He rarely spoke and even gave a school presentation entirely by computer, never uttering a word.
He liked tinkering with computers and other gadgets, and seemed to enjoy playing a violent video game, choosing a military-style assault rifle as one of his weapons.
New details about Adam Lanza emerged Friday, as the nation paused to mark one week since he slaughtered 20 first-graders and six adults at Sandy Hook Elementary School in Newtown.
Multiple funerals and visitations were held Friday, and at the hour of the attack, 9:30 a.m., a bell tolled 26 times, once for each victim killed at the school.
Lanza also fatally shot his mother before blasting his way into Sandy Hook, and killed himself after the school massacre.
In high school, Lanza would walk through the hallways, awkwardly pressing himself against the wall while wearing the same green shirt and khaki pants every day. He hardly ever talked to his classmates.
"As long as I knew him, he never really spoke," said Daniel Frost, who took a computer class with Lanza and remembered his skill with electronics. Lanza could take apart and reassemble a computer in a matter of minutes
Lanza seemed to spend most of his time in the basement of the home he shared with his mother, who kept a collection of guns there, said Russell Ford, a friend of Nancy Lanza's who had done chimney and pipe work on the house.
Nancy Lanza was often seen around town and regularly met friends at a local restaurant. But her 20-year-old son was seldom spotted around town, Ford and other townspeople said.
The basement of the Lanza home had a computer, flat-screen TV, couches and an elaborate setup for video games. Nancy Lanza kept her guns in what appeared to be a secure case in another part of the basement, said Ford, who often met her and other friends at a regular Tuesday gathering at My Place, a local restaurant.
During the past year and a half, Ford said, Nancy Lanza had told him that she planned to move out West and enroll Adam in a "school or a center." The plan started unfolding after Adam turned 18.
"She knew she needed to be near him," Ford said. "She was trying to do what was positive for him."
Ford said Nancy Lanza didn't elaborate on what type of services she wanted her son to receive. He said she made fewer appearances at the restaurant in recent months.
Mark Tambascio, owner of My Place, said Nancy Lanza described the same plan to him, saying she might move to Washington State.
Back in high school, Frost recalled, someone brought in a video game called "Counter-Strike," a shooting video game in which players compete against each other as either terrorists or counter-terrorists.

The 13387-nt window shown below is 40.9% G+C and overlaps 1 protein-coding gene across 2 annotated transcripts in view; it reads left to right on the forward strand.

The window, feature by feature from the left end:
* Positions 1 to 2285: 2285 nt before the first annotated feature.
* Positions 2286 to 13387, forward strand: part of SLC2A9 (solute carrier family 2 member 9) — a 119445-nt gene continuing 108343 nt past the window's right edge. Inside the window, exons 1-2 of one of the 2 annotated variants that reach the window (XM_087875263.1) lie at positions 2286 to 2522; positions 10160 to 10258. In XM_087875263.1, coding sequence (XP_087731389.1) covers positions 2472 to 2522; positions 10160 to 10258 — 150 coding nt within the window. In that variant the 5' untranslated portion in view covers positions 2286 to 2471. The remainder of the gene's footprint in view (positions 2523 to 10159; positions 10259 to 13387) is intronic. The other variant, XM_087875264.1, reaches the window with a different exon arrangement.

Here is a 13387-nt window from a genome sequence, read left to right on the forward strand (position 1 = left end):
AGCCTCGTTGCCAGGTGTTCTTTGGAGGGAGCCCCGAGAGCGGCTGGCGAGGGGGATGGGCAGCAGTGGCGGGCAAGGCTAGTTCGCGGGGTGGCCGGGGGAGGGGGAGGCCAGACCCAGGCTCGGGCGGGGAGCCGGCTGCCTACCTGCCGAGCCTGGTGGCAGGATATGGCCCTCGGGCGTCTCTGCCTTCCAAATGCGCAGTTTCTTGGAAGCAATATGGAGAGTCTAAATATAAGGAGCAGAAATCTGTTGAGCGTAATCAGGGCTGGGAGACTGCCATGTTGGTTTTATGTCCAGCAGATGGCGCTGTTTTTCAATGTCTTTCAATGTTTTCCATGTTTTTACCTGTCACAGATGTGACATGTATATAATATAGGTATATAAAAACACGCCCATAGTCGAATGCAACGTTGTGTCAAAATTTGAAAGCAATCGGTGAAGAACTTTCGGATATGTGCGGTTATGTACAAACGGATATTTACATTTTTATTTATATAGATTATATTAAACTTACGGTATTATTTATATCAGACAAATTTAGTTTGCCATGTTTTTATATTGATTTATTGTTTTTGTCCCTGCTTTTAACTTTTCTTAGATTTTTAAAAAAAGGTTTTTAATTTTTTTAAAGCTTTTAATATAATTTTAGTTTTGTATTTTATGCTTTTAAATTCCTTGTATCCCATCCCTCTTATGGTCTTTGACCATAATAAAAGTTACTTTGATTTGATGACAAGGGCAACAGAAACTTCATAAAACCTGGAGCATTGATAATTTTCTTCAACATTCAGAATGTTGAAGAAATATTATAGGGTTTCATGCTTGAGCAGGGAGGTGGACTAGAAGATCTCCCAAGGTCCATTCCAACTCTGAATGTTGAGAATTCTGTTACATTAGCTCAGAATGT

Lanza "seemed pretty interested in the game," Frost said, and would play it with other students. He remembers the weapons Lanza chose: an M4 military-style assault rifle and a Glock handgun.
Authorities said Lanza used a military-style assault rifle and carried handguns during the rampage at the school. They still have no clear reason why Lanza would lash out at defenseless first-graders and their caretakers.
State police spokesman Lt. J. Paul Vance said a final report on the investigation could be months away.
A moment of silence was held Friday in remembrance of those killed at the school. Gov. Dannel P. Malloy gathered with other officials in rain and wind on the steps of the Edmond Town Hall as the bell rang. Similar commemorations took place across the country.
Also on Friday, the National Rifle Association called for armed police officers to be stationed at schools. Wayne LaPierre, CEO of the nation's largest gun-rights lobbing group, said at a Washington news conference that "the only thing that stops a bad guy with a gun is a good guy with a gun."
LaPierre blamed video games, music and videos for exposing children to violence.
The founder of a video game website said he expects tens of thousands of players of online shooter games to participate in a 24-hour cease-fire that started at noon Friday. Antwand Pearman, founder of GamerFitNation, said the cease-fire is meant to show respect for those killed in the Newtown shooting. He said video games don't cause violence.
Associated Press writers Matt Apuzzo in Washington and Pat Eaton-Robb in Newtown contributed to this report.